A U.S. study says exposure to perfluorooctane sulfonate (PFOS) and perfluorooctanoate (PFOA) in the womb is linked to low birth weight and head circumference.
PFOS and PFOA are polyfluoroalkyl compounds (PFCs) used as protective coating on food-contact packaging, textiles and carpets, and in the manufacturing of insecticides and other industrial products.
Researchers at the Johns Hopkins Bloomberg School of Public Health analyzed nearly 300 umbilical cord blood samples and found small decreases in head circumference and body weight in association with concentrations of PFOS and PFOA among infants born vaginally.
"These small, but significant, differences in head circumference and body weight provide the first evidence for a possible association between exposures to PFOS and PFOA and fetal growth," lead author Benjamin Apelberg said Friday in a release. "However, the differences are small and their impact on health is uncertain."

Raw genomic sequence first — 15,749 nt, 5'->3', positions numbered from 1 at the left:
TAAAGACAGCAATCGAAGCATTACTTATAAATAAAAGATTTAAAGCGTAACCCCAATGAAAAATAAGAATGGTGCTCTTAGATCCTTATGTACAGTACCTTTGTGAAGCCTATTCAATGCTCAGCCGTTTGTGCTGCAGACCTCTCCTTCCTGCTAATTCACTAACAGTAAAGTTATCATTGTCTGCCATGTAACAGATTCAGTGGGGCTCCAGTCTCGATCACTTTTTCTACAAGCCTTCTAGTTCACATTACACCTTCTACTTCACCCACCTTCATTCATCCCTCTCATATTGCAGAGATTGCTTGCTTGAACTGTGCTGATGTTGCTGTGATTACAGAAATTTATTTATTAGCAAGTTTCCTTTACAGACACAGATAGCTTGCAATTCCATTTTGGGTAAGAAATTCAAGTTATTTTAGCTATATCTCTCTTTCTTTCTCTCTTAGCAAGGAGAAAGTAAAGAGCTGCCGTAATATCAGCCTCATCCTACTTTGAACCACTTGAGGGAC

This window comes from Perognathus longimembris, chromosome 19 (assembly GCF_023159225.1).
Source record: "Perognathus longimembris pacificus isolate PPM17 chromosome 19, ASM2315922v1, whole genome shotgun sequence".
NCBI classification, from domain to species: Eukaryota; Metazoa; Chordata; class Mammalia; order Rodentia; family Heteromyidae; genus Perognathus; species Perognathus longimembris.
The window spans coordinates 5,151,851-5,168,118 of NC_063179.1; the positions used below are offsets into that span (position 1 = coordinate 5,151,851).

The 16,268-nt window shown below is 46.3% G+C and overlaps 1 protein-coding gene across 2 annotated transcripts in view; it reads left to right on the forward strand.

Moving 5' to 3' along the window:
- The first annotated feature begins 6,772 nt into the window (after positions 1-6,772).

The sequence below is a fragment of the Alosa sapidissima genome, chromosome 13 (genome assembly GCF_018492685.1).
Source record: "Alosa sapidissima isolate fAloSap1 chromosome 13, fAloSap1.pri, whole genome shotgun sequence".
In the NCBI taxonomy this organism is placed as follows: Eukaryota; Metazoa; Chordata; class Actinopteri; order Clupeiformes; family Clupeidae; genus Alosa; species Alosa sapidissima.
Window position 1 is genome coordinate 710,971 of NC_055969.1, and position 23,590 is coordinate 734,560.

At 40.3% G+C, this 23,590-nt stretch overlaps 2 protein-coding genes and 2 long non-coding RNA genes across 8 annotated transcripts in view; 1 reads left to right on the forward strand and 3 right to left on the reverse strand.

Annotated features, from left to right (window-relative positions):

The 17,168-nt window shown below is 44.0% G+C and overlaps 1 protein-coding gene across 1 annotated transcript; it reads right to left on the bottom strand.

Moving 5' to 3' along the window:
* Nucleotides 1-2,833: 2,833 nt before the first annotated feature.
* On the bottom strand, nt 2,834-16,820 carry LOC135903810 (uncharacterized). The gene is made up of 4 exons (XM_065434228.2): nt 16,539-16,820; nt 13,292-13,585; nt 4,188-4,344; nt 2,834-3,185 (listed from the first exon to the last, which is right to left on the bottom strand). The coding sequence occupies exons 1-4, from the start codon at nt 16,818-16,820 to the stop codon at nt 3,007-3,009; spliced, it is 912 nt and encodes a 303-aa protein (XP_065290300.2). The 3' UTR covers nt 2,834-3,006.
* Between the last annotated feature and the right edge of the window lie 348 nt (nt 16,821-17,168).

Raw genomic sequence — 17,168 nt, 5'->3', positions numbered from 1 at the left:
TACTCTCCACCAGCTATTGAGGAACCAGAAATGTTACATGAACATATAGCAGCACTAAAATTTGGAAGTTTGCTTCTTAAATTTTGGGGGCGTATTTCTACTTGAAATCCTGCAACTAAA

PFOA was detected in all the samples and PFOS in all but two of the samples. The concentrations for both compounds were lower than those typically detected in adults in the United States, and lower than those known to cause tumors and developmental problems in laboratory animals, the report said.
Copyright 2007 by United Press International
Explore further: Counselling has limited benefit on young people drinking alcohol